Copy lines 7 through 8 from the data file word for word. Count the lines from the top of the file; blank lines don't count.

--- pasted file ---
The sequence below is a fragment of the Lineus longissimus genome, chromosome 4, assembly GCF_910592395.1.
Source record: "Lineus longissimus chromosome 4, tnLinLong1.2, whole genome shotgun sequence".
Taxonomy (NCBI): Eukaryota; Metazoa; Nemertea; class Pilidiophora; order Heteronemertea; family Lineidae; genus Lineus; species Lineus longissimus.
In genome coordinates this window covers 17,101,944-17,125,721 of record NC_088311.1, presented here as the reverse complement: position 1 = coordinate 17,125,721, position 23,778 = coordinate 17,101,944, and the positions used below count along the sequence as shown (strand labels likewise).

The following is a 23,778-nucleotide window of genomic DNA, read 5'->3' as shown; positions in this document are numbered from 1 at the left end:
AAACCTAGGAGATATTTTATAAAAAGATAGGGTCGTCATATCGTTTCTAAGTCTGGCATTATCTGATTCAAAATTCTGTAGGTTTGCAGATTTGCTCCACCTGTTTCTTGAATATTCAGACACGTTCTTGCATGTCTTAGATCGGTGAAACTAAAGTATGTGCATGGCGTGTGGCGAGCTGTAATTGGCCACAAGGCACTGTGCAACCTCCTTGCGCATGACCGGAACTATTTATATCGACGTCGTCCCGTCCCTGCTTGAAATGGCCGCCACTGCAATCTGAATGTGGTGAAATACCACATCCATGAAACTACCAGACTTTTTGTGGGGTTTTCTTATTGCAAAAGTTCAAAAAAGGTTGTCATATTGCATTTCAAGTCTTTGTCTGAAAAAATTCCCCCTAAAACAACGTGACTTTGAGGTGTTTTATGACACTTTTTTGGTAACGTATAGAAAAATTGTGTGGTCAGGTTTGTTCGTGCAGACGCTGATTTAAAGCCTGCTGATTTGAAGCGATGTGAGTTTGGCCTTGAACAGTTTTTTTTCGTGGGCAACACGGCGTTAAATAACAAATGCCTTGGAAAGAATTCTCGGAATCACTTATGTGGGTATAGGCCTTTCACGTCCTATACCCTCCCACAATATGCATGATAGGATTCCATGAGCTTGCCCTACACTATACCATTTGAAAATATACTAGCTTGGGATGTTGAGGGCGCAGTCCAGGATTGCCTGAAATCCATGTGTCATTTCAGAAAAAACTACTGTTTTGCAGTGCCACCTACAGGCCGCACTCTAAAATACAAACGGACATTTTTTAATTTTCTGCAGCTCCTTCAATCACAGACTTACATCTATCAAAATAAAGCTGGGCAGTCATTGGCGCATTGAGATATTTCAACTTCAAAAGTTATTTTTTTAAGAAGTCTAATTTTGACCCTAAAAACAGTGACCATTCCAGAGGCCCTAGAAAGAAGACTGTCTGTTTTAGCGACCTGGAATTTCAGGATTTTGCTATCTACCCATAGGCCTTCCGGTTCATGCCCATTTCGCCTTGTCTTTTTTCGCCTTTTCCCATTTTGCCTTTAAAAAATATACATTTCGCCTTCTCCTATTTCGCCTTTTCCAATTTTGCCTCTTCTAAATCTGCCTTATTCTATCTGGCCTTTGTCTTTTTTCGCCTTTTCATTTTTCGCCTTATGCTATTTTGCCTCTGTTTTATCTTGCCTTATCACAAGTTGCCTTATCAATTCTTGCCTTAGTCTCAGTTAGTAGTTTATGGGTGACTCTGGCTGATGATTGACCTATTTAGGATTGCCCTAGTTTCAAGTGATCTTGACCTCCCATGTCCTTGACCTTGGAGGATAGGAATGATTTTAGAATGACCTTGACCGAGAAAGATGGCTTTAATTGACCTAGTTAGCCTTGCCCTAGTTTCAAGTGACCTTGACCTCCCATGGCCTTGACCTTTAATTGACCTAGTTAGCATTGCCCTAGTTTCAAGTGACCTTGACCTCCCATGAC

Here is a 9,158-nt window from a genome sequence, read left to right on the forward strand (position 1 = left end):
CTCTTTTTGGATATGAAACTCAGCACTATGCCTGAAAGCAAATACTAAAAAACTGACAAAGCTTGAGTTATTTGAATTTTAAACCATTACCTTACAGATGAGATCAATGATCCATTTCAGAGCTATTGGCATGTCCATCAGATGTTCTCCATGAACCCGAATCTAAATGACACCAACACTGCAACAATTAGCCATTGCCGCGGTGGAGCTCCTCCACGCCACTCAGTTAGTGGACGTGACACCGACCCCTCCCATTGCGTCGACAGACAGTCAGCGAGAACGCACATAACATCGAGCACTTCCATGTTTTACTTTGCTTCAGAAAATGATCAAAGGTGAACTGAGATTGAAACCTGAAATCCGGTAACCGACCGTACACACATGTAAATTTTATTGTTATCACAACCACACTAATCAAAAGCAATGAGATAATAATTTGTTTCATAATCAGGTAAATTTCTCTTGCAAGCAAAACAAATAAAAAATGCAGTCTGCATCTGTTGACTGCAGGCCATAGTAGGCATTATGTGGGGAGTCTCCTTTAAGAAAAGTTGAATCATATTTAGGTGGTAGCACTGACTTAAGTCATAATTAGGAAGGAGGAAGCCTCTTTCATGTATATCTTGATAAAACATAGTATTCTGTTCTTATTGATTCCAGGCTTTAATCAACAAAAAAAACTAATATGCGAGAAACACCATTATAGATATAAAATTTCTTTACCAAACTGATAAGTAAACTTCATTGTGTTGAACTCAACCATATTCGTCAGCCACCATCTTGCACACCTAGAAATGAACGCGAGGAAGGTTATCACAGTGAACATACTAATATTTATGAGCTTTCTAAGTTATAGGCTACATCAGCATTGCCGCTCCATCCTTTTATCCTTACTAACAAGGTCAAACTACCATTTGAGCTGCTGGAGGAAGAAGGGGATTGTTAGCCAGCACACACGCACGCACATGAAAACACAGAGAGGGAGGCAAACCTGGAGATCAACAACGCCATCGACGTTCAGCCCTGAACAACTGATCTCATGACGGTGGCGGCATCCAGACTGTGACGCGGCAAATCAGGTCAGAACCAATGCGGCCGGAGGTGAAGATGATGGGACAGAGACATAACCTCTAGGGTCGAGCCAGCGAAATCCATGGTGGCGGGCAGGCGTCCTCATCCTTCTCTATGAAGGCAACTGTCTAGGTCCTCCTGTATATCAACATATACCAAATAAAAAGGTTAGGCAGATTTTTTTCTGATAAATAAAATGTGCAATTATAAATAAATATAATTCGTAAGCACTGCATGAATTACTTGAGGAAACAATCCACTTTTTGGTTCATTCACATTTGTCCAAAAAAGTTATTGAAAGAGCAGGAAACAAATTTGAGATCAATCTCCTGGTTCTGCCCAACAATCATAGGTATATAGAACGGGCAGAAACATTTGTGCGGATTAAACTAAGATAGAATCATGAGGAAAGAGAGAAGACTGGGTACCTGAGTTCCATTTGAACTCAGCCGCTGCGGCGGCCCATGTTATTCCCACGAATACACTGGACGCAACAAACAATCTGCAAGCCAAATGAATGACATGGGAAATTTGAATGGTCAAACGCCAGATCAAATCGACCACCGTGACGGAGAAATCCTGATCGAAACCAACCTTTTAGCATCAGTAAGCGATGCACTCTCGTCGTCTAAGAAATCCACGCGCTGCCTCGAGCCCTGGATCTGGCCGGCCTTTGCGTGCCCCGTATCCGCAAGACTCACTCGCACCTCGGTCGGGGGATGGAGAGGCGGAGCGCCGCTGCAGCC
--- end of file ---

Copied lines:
Here is a 9,158-nt window from a genome sequence, read left to right on the forward strand (position 1 = left end):
CTCTTTTTGGATATGAAACTCAGCACTATGCCTGAAAGCAAATACTAAAAAACTGACAAAGCTTGAGTTATTTGAATTTTAAACCATTACCTTACAGATGAGATCAATGATCCATTTCAGAGCTATTGGCATGTCCATCAGATGTTCTCCATGAACCCGAATCTAAATGACACCAACACTGCAACAATTAGCCATTGCCGCGGTGGAGCTCCTCCACGCCACTCAGTTAGTGGACGTGACACCGACCCCTCCCATTGCGTCGACAGACAGTCAGCGAGAACGCACATAACATCGAGCACTTCCATGTTTTACTTTGCTTCAGAAAATGATCAAAGGTGAACTGAGATTGAAACCTGAAATCCGGTAACCGACCGTACACACATGTAAATTTTATTGTTATCACAACCACACTAATCAAAAGCAATGAGATAATAATTTGTTTCATAATCAGGTAAATTTCTCTTGCAAGCAAAACAAATAAAAAATGCAGTCTGCATCTGTTGACTGCAGGCCATAGTAGGCATTATGTGGGGAGTCTCCTTTAAGAAAAGTTGAATCATATTTAGGTGGTAGCACTGACTTAAGTCATAATTAGGAAGGAGGAAGCCTCTTTCATGTATATCTTGATAAAACATAGTATTCTGTTCTTATTGATTCCAGGCTTTAATCAACAAAAAAAACTAATATGCGAGAAACACCATTATAGATATAAAATTTCTTTACCAAACTGATAAGTAAACTTCATTGTGTTGAACTCAACCATATTCGTCAGCCACCATCTTGCACACCTAGAAATGAACGCGAGGAAGGTTATCACAGTGAACATACTAATATTTATGAGCTTTCTAAGTTATAGGCTACATCAGCATTGCCGCTCCATCCTTTTATCCTTACTAACAAGGTCAAACTACCATTTGAGCTGCTGGAGGAAGAAGGGGATTGTTAGCCAGCACACACGCACGCACATGAAAACACAGAGAGGGAGGCAAACCTGGAGATCAACAACGCCATCGACGTTCAGCCCTGAACAACTGATCTCATGACGGTGGCGGCATCCAGACTGTGACGCGGCAAATCAGGTCAGAACCAATGCGGCCGGAGGTGAAGATGATGGGACAGAGACATAACCTCTAGGGTCGAGCCAGCGAAATCCATGGTGGCGGGCAGGCGTCCTCATCCTTCTCTATGAAGGCAACTGTCTAGGTCCTCCTGTATATCAACATATACCAAATAAAAAGGTTAGGCAGATTTTTTTCTGATAAATAAAATGTGCAATTATAAATAAATATAATTCGTAAGCACTGCATGAATTACTTGAGGAAACAATCCACTTTTTGGTTCATTCACATTTGTCCAAAAAAGTTATTGAAAGAGCAGGAAACAAATTTGAGATCAATCTCCTGGTTCTGCCCAACAATCATAGGTATATAGAACGGGCAGAAACATTTGTGCGGATTAAACTAAGATAGAATCATGAGGAAAGAGAGAAGACTGGGTACCTGAGTTCCATTTGAACTCAGCCGCTGCGGCGGCCCATGTTATTCCCACGAATACACTGGACGCAACAAACAATCTGCAAGCCAAATGAATGACATGGGAAATTTGAATGGTCAAACGCCAGATCAAATCGACCACCGTGACGGAGAAATCCTGATCGAAACCAACCTTTTAGCATCAGTAAGCGATGCACTCTCGTCGTCTAAGAAATCCACGCGCTGCCTCGAGCCCTGGATCTGGCCGGCCTTTGCGTGCCCCGTATCCGCAAGACTCACTCGCACCTCGGTCGGGGGATGGAGAGGCGGAGCGCCGCTGCAGCC